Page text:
By the end of 2016, when Theron posted Roosevelt’s quote about the man in the arena, I immediately sensed he must have read Daring Greatly. I had just recently finished it for the second time and was so fundamentally altered by it, that I sent a letter to author Brené Brown to thank her for her work. It started to make sense to me why Theron had begun revealing even more about himself. On my end, it hadn’t been a good year for me. And at that point it wasn’t just the photos that I was yearning for, his words provided equal comfort. I started to feel like we had more in common than I had originally realized. And I started to feel less alone in the world. I resolved to send Theron a letter in 2017.
In the Summer of 2017 Theron Humphrey released his second book, Maddie Lounging On Things. Self-described as “love songs to a wonderful dog who has been so devoted to me,” the photos are even more magnificent. Maddie is love itself. And the book’s introduction and acknowledgements provide us even more access to the artist himself.
“Good things often get used in unhealthy ways. Travel is a gift, but for way too long I was using it to cope. I was running from the childhood trauma of physical abuse. That’s a pretty human response to things in our past that we haven’t unpacked and healed from. We try to distract ourselves with things in the world instead of discovering the tools to get better.”
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With deep joy, and a sigh of relief from months of work, I get to announce that my 2nd book is available for preorder today! There's a link out in my bio ✨ your support means the world to us and it's the biggest way that we get to keep creating what we love! – Maddie Lounging on Things is a collection of 150 photos I took from us stomping around the country over the past 4 years. I poured my heart into these images and its such a blessing to see them in print. – It was a pleasure working with @abramsbooks and @kylesteed on the cover. I'm nothing short of blessed that this is my life and it's not lost on me that all y'all following us over the years is the reason I get to do this. Thank you so much ??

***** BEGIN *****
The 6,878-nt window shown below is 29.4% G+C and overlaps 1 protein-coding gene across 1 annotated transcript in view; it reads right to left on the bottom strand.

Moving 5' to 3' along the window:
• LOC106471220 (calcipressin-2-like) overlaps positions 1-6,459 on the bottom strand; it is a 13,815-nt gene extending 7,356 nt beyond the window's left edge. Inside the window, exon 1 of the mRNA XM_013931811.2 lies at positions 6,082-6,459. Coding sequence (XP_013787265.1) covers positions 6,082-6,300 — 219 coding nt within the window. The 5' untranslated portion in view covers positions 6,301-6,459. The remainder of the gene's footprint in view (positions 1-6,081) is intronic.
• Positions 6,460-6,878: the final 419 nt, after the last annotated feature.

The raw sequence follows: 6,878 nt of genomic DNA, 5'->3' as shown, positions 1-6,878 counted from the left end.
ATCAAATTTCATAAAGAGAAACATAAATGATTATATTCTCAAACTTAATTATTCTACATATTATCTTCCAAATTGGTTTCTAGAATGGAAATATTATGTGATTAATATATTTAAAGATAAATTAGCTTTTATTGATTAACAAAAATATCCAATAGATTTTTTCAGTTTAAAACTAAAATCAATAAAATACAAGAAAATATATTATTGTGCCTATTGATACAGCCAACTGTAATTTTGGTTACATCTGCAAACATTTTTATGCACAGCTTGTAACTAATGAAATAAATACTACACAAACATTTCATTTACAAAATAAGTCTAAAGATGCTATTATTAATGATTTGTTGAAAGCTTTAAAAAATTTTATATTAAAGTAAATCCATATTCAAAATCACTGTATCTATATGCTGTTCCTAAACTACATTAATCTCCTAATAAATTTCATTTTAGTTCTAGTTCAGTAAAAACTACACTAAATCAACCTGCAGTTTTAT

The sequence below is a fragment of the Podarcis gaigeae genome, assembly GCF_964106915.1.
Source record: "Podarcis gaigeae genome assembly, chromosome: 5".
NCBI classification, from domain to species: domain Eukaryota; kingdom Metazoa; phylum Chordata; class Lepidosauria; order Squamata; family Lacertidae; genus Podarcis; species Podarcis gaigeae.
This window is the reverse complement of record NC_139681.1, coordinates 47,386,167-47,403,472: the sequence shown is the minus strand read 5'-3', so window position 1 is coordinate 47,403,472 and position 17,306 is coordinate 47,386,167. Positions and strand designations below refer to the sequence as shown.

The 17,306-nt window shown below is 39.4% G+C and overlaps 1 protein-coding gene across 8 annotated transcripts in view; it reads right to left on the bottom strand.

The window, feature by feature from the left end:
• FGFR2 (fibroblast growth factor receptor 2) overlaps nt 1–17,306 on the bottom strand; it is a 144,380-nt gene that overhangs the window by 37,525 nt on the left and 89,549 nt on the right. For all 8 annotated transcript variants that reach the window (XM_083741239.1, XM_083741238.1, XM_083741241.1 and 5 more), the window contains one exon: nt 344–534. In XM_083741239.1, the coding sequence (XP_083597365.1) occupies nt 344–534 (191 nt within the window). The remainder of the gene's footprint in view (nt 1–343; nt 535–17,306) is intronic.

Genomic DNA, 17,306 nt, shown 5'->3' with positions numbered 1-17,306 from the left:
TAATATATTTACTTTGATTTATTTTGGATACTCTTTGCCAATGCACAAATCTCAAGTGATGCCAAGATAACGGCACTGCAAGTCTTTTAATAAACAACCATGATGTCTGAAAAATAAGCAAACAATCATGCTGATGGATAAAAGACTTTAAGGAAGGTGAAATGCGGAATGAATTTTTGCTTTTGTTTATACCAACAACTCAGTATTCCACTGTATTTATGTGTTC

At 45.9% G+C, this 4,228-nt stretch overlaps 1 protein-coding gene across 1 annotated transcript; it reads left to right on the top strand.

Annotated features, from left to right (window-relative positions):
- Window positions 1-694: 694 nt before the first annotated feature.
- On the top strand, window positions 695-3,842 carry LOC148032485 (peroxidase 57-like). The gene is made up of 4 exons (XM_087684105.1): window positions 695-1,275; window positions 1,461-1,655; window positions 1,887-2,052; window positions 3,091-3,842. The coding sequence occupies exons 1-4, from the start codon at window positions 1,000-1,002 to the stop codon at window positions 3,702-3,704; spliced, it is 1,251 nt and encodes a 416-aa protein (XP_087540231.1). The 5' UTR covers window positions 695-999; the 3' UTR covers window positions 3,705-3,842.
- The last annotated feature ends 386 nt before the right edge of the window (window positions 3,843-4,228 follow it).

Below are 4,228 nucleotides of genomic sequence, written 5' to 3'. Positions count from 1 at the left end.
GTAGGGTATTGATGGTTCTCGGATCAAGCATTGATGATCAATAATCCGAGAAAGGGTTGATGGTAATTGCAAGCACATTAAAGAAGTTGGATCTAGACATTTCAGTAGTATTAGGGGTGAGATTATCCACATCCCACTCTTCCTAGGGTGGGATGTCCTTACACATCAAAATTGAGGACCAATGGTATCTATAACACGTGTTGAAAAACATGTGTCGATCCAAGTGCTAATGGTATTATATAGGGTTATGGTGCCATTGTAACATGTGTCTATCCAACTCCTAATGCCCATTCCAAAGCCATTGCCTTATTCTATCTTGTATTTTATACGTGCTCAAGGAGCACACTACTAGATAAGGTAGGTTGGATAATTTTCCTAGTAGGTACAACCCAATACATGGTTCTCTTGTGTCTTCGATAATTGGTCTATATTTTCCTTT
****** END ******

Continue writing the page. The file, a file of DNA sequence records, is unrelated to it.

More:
New Years Resolution, Again
After the book came out, Theron opened up even more and more. Sure, he had always written about his struggles and triumphs. But it was clear at this point that things were really beginning to change for him – or rather – change in him. He often wrote about codependency, vulnerability, shame, and trauma. Also during this time, he started revealing what was working for him. His practice of meditation involved “little 2 degree” shifts in direction that often focused on “holding life loosely”. For all the world to see, he was sharing how he was learning to let go. And what perfect timing, because I was a student desperate to learn.